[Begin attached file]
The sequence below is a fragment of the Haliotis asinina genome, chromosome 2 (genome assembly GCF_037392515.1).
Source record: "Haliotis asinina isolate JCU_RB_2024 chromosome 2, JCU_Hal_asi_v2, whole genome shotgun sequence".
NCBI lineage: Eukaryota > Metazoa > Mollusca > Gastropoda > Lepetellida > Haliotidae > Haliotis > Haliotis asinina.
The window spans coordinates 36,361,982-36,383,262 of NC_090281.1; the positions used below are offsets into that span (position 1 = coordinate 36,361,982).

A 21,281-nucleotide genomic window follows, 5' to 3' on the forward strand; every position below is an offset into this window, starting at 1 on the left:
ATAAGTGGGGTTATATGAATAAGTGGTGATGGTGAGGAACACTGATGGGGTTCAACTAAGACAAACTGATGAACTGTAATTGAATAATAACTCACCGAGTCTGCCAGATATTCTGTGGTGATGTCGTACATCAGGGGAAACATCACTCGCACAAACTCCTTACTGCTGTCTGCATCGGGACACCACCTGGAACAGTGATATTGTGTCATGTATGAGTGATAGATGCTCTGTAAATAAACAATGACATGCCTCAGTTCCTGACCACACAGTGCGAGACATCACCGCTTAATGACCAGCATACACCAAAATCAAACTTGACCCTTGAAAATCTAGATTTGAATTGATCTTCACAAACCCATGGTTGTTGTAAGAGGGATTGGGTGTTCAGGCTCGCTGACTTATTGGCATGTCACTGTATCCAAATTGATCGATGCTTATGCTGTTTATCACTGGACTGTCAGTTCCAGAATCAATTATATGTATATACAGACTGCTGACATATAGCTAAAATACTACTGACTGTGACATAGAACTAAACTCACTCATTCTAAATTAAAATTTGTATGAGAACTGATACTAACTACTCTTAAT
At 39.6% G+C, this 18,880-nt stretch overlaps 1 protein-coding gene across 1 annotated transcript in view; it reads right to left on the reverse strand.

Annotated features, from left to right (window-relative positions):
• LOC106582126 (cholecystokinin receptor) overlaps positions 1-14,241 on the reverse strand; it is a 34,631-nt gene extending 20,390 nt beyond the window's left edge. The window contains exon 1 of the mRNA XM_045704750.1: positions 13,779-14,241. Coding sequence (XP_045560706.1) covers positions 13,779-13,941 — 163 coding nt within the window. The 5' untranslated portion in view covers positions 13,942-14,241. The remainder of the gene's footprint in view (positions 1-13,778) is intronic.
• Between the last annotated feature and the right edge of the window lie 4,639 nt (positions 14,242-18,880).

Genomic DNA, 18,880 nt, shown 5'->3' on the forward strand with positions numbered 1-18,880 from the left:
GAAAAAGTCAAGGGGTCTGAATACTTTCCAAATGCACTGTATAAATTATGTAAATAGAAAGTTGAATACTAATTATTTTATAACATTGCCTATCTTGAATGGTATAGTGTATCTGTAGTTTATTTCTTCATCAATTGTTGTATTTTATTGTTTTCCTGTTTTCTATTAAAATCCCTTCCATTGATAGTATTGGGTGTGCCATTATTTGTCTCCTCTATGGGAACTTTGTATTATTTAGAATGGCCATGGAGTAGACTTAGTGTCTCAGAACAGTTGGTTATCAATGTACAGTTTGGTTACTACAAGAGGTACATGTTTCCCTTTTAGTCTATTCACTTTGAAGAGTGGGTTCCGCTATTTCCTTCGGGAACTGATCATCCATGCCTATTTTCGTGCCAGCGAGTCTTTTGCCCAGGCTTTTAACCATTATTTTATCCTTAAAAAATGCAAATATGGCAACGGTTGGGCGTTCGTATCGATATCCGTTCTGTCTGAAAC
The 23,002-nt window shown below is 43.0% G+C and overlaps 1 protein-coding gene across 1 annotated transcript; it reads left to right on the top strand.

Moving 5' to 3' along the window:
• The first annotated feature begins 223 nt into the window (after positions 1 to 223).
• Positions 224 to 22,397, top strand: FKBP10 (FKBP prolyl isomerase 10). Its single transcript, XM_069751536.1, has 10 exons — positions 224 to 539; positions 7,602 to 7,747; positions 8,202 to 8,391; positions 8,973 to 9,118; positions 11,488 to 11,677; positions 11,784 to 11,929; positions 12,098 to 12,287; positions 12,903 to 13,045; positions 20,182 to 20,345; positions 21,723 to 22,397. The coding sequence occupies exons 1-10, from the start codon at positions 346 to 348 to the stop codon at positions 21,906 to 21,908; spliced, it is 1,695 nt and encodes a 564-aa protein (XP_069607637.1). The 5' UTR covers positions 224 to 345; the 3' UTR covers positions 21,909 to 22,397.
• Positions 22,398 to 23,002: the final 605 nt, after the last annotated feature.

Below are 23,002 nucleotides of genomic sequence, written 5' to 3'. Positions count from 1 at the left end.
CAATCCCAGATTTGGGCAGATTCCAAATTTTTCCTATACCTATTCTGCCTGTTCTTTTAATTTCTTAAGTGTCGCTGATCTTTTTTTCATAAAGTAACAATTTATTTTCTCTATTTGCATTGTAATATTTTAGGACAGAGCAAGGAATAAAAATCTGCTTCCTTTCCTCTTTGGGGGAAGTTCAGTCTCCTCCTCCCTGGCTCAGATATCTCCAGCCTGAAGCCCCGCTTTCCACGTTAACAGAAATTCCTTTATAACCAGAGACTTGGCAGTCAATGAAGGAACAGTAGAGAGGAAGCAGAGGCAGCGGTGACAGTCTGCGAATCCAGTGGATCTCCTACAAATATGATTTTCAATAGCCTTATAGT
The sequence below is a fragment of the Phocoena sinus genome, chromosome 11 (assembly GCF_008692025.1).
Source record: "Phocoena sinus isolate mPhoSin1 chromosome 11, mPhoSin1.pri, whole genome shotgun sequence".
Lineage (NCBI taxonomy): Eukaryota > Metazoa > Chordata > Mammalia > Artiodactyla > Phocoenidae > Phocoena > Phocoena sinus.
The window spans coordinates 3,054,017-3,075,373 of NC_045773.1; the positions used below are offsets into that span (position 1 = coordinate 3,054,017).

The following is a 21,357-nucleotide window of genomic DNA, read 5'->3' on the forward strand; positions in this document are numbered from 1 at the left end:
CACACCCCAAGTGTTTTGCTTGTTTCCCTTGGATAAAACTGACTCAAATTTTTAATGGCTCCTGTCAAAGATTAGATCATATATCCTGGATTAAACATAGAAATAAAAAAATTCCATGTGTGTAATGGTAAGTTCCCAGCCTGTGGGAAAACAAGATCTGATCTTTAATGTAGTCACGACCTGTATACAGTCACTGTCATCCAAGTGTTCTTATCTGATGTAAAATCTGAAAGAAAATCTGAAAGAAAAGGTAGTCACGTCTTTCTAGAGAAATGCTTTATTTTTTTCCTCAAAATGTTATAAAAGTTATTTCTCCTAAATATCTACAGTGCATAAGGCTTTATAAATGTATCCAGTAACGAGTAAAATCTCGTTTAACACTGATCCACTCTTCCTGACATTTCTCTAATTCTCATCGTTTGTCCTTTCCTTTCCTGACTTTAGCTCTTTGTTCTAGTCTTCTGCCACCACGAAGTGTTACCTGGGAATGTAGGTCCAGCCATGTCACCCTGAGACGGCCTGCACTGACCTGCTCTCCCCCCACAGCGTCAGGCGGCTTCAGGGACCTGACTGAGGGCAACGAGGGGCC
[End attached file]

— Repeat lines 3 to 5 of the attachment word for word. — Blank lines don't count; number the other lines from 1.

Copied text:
NCBI lineage: Eukaryota > Metazoa > Mollusca > Gastropoda > Lepetellida > Haliotidae > Haliotis > Haliotis asinina.
The window spans coordinates 36,361,982-36,383,262 of NC_090281.1; the positions used below are offsets into that span (position 1 = coordinate 36,361,982).

A 21,281-nucleotide genomic window follows, 5' to 3' on the forward strand; every position below is an offset into this window, starting at 1 on the left: